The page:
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Introduction Geometric sequences are exponential functions that have a domain of consecutive positive integers. Geometric sequences can be represented.

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Presentation on theme: "Introduction Geometric sequences are exponential functions that have a domain of consecutive positive integers. Geometric sequences can be represented."— Presentation transcript:

1 Introduction Geometric sequences are exponential functions that have a domain of consecutive positive integers. Geometric sequences can be represented by formulas, either explicit or recursive, and those formulas can be used to find a certain term of the sequence or the number of a certain value in the sequence : Geometric Sequences

2 Key Concepts A geometric sequence is a list of terms separated by a constant ratio, the number multiplied by each consecutive term in a geometric sequence. A geometric sequence is an exponential function with a domain of positive consecutive integers in which the ratio between any two consecutive terms is equal. The rule for a geometric sequence can be expressed either explicitly or recursively : Geometric Sequences

3 Key Concepts, continued The explicit rule for a geometric sequence is a n = a 1 r n – 1, where a 1 is the first term in the sequence, n is the term, r is the constant ratio, and a n is the nth term in the sequence. The recursive rule for a geometric sequence is a n = a n – 1 r, where a n is the nth term in the sequence, a n – 1 is the previous term, and r is the constant ratio : Geometric Sequences

4 Common Errors/Misconceptions identifying a non-geometric sequence as geometric defining the constant ratio, r, in a decreasing sequence as a number greater than 1 incorrectly using the order of operations when finding the nth term in a geometric sequence forgetting to identify the first term when defining a geometric sequence recursively : Geometric Sequences

5 Guided Practice Example 1 Find the constant ratio, write the explicit formula, and find the seventh term for the following geometric sequence. 3, 1.5, 0.75, 0.375, … : Geometric Sequences

6 Guided Practice: Example 1, continued 1.Find the constant ratio by dividing two successive terms. 1.5 ÷ 3 = : Geometric Sequences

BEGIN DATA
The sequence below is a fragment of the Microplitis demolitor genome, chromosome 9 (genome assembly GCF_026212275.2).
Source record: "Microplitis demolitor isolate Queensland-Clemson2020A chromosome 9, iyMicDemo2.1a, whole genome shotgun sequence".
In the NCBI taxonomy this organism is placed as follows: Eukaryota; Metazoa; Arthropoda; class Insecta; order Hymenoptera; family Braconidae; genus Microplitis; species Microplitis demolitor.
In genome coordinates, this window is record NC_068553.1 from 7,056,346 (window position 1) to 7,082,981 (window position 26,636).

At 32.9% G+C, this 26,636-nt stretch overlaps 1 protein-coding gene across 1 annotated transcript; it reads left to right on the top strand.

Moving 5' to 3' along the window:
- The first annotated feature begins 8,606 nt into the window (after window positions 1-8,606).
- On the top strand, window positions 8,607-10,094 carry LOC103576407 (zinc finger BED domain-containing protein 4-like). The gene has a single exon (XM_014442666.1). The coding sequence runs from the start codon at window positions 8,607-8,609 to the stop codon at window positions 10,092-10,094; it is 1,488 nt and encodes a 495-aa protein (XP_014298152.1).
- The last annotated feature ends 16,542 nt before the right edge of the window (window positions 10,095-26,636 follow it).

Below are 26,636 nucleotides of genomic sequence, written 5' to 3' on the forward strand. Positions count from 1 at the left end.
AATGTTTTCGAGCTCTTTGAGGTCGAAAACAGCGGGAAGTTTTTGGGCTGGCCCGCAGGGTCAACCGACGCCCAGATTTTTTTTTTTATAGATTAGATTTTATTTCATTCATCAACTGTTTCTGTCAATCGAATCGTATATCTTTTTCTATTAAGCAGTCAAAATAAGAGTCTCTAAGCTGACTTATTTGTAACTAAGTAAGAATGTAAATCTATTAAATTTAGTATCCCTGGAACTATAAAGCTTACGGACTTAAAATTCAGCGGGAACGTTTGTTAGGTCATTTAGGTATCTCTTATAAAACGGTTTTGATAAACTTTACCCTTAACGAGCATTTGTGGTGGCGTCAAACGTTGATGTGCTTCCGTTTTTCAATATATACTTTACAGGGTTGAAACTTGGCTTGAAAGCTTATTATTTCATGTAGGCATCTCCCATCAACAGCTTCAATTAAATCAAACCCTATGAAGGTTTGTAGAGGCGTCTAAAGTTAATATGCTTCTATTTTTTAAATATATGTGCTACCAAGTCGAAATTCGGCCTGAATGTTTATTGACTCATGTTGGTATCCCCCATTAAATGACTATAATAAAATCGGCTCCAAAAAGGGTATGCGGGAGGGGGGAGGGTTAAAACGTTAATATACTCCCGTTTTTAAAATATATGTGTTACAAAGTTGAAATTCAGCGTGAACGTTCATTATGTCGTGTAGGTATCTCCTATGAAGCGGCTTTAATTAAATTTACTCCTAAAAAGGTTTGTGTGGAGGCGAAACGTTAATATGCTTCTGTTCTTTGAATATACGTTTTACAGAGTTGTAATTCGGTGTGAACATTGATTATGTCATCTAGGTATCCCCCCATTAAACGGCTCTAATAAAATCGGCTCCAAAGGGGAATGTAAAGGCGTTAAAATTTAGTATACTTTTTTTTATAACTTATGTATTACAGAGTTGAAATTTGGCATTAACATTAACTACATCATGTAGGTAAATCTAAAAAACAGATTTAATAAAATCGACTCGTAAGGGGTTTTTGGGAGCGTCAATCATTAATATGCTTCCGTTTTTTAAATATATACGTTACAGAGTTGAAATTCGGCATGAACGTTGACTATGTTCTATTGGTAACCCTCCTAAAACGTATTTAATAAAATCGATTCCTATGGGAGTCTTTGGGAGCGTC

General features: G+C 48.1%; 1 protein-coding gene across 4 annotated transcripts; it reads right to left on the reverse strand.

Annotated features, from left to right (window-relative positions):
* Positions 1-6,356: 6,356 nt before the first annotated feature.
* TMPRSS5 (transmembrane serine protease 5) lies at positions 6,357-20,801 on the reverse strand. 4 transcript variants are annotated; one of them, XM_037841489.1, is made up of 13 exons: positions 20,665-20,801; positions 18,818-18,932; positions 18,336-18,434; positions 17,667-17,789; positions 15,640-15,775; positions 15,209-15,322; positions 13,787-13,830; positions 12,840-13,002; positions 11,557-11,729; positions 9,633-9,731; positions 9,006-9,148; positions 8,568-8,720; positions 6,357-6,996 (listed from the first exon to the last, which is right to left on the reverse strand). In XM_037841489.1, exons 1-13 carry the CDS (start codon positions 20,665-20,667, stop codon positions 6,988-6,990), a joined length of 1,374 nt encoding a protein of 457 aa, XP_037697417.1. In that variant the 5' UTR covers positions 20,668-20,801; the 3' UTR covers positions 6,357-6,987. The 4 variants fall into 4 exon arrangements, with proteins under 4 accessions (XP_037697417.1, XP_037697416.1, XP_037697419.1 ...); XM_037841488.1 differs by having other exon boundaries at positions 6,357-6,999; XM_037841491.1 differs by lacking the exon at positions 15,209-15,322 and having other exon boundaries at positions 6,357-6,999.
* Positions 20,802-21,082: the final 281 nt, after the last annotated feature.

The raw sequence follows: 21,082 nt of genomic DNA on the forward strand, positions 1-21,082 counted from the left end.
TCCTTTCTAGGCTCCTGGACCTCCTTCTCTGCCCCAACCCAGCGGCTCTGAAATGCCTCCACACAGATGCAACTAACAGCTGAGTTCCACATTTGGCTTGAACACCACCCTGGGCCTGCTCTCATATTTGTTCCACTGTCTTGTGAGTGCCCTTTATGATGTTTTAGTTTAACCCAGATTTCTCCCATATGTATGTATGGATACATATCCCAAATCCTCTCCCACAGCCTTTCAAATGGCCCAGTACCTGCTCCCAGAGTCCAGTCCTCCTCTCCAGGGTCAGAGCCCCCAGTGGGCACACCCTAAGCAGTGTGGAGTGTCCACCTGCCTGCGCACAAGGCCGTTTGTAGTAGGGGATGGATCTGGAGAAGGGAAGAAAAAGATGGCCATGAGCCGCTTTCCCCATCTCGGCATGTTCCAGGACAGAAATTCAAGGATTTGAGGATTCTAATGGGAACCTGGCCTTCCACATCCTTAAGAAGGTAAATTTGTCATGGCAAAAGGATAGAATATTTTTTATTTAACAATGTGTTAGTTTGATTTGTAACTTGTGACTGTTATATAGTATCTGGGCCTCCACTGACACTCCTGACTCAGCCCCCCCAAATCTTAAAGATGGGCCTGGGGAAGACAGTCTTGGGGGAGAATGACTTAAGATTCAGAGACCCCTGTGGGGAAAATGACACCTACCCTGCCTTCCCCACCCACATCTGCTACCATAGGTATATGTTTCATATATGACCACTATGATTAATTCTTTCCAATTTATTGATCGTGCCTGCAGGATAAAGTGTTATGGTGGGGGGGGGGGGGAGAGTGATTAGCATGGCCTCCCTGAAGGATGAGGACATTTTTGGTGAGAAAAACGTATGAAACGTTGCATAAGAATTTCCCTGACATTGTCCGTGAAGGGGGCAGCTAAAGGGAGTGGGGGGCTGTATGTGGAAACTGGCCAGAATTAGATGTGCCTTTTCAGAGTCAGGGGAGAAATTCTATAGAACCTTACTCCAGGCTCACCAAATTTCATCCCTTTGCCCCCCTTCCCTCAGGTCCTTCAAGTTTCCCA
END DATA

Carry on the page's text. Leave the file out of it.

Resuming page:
7 Guided Practice: Example 1, continued 2.Confirm that the ratio is the same between all of the terms ÷ 1.5 = 0.5 and ÷ 0.75 = : Geometric Sequences

8 Guided Practice: Example 1, continued 3.Identify the first term (a 1 ). a 1 = : Geometric Sequences

9 Guided Practice: Example 1, continued 4.Write the explicit formula. a n = a 1 r n – 1 Explicit formula for any given geometric sequence a n = (3)(0.5) n – 1 Substitute values for a 1 and n : Geometric Sequences

10 Guided Practice: Example 1, continued 5.To find the seventh term, substitute 7 for n. a 7 = (3)(0.5) 7 – 1 a 7 = (3)(0.5) 6 Simplify. a 7 = Multiply. The seventh term in the sequence is : Geometric Sequences ✔

11 : Geometric Sequences Guided Practice: Example 1, continued 11

12 Guided Practice Example 3 A geometric sequence is defined recursively by, with a 1 = 729. Find the first five terms of the sequence, write an explicit formula to represent the sequence, and find the eighth term : Geometric Sequences

13 Guided Practice: Example 3, continued 1.Using the recursive formula: : Geometric Sequences

14 Guided Practice: Example 3, continued The first five terms of the sequence are 729, –243, 81, –27, and : Geometric Sequences

15 Guided Practice: Example 3, continued 2.The first term is a 1 = 729 and the constant ratio is, so the explicit formula is : Geometric Sequences

16 Guided Practice: Example 3, continued 3.Substitute 8 in for n and evaluate. The eighth term in the sequence is : Geometric Sequences ✔

17 : Geometric Sequences Guided Practice: Example 3, continued


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